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Summa Theologica
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Whether Order is a sacrament?

Objection 1: It would seem that Order is not a sacrament. For a sacrament, according to Hugh of St. Victor (De Sacram. i) "is a material element." Now Order denotes nothing of the kind, but rather relation or power; since Order is a part of power according to Isidore. Therefore it is not a sacrament.

Objection 2: Further, the sacraments do not concern the Church triumphant. Yet Order is there, as in the angels. Therefore it is not a sacrament.

Objection 3: Further, just as spiritual authority, which is Order, is given by means of consecration, so is secular authority, since kings also are anointed, as stated above (Q[19], A[3], ad 2). But the kingly power is not a sacrament. Therefore neither is order of which we speak now.

On the contrary, It is mentioned by all among the seven sacraments of the Church.

Further, "the cause of a thing being such, is still more so." Now Order is the cause of man being the dispenser of the other sacraments. Therefore Order has more reason for being a sacrament than the others.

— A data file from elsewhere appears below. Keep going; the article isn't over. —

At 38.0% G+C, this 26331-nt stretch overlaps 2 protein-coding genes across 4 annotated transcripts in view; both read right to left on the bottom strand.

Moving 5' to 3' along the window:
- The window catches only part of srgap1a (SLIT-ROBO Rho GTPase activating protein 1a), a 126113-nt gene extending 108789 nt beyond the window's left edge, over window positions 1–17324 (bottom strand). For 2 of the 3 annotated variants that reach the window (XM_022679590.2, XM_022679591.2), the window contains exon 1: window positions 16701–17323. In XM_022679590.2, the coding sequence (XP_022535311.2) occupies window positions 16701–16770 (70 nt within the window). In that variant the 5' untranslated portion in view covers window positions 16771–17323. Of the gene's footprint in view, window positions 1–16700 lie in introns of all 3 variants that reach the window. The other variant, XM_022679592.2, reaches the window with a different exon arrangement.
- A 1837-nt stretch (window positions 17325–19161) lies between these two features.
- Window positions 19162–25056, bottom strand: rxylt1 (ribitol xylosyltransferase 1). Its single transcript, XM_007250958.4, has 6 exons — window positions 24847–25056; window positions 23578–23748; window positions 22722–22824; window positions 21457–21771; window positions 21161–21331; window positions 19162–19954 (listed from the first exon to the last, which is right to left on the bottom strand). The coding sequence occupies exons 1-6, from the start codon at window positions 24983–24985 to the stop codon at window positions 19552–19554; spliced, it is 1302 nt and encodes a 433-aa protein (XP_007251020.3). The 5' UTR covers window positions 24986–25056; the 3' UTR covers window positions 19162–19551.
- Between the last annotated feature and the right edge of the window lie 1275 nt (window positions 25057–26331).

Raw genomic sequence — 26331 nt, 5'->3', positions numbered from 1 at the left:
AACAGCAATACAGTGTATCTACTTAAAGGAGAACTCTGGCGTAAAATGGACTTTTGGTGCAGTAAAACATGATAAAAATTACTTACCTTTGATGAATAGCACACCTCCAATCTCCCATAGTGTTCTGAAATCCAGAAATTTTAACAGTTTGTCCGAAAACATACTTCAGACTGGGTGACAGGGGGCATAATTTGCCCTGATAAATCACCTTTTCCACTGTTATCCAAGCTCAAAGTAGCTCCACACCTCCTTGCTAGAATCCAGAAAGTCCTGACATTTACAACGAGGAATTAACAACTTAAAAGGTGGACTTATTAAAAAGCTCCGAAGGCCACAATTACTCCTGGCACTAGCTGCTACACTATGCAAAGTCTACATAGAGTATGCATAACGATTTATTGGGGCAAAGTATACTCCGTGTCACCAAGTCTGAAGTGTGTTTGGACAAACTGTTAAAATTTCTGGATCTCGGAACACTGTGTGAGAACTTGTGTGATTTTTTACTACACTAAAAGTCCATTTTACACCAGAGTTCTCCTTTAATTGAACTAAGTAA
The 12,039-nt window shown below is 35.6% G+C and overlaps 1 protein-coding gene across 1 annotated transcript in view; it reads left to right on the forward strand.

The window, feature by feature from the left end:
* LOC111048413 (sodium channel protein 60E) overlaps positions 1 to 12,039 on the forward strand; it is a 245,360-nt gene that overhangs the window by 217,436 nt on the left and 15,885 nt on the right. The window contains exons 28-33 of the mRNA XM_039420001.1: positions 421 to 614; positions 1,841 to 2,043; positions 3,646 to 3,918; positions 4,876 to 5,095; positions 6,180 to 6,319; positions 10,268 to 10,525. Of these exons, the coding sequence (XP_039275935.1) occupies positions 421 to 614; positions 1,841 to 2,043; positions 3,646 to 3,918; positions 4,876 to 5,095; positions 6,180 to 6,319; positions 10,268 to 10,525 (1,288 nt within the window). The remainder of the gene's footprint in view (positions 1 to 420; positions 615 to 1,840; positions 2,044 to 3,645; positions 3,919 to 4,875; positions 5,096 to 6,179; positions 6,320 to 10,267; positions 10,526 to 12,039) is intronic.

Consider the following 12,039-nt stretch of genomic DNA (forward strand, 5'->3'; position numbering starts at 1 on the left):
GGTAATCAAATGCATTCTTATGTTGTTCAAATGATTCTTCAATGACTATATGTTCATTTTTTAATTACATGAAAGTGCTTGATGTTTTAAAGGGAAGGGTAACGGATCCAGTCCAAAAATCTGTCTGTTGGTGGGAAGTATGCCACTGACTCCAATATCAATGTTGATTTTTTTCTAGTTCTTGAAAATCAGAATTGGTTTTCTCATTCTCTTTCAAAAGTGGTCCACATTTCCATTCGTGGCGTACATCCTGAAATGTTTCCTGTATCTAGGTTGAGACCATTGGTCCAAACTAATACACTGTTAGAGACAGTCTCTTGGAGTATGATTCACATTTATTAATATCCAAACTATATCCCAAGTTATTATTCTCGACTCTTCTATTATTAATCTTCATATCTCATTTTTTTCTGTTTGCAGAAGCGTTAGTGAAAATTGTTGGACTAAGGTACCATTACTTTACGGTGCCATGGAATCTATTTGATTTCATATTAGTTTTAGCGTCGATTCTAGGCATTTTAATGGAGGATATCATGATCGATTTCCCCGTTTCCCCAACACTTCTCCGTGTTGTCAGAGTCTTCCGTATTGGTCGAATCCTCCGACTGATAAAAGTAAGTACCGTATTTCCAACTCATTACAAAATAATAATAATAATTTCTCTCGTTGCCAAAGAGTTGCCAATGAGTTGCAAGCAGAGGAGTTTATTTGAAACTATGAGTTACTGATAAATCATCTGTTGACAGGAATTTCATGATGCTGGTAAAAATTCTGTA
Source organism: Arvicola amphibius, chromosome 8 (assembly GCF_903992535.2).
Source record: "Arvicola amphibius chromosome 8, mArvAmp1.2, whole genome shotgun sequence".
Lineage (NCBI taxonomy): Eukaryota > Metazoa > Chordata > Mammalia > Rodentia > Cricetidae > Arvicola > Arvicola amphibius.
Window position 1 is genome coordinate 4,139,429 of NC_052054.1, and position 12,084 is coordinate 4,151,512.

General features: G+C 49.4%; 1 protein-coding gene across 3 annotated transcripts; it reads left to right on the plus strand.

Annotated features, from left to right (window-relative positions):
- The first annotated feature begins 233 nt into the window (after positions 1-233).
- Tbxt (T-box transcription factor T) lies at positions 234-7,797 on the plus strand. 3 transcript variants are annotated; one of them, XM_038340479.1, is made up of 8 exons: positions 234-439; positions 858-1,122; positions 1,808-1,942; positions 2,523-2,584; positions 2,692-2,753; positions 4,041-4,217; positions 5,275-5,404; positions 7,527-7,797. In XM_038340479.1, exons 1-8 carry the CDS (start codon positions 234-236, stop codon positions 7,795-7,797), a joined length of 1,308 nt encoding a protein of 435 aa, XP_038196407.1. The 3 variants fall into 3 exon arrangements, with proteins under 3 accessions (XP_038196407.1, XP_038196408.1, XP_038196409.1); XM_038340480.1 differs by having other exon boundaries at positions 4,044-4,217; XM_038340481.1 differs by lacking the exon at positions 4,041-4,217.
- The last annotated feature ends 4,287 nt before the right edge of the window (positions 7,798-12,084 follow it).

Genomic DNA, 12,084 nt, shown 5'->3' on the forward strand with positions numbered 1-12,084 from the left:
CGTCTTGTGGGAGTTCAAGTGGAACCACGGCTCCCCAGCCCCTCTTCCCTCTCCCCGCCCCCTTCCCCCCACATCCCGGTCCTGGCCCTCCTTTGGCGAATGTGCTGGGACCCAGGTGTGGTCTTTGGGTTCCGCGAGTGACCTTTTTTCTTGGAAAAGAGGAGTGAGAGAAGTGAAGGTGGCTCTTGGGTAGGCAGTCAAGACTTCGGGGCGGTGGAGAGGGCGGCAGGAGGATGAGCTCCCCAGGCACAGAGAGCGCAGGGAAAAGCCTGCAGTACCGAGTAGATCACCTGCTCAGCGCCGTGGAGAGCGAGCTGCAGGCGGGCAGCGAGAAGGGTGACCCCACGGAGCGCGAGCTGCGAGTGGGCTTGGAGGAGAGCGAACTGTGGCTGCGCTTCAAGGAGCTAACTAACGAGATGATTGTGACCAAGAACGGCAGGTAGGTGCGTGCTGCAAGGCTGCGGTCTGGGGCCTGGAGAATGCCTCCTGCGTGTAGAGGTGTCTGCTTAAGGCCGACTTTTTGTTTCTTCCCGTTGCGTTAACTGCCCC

I answer that, As stated above (Q[29], A[1]; TP, Q[60]), a sacrament is nothing else than a sanctification conferred on man with some outward sign. Wherefore, since by receiving orders a consecration is conferred on man by visible signs, it is clear that Order is a sacrament.

Reply to Objection 1: Although Order does not by its name express a material element, it is not conferred without some material element.

Reply to Objection 2: Power must needs be proportionate to the purpose for which it is intended. Now the communication of divine things, which is the purpose for which spiritual power is given, is not effected among the angels by means of sensible signs, as is the case among men. Hence the spiritual power that is Order is not bestowed on the angels by visible signs, as on men. Wherefore Order is a sacrament among men, but not among angels.

Reply to Objection 3: Not every blessing or consecration given to men is a sacrament, for both monks and abbots are blessed, and yet such blessings are not sacraments, and in like manner neither is the anointing of a king; because by such blessings men are not ordained to the dispensing of the divine sacraments, as by the blessing of Order. Hence the comparison fails.

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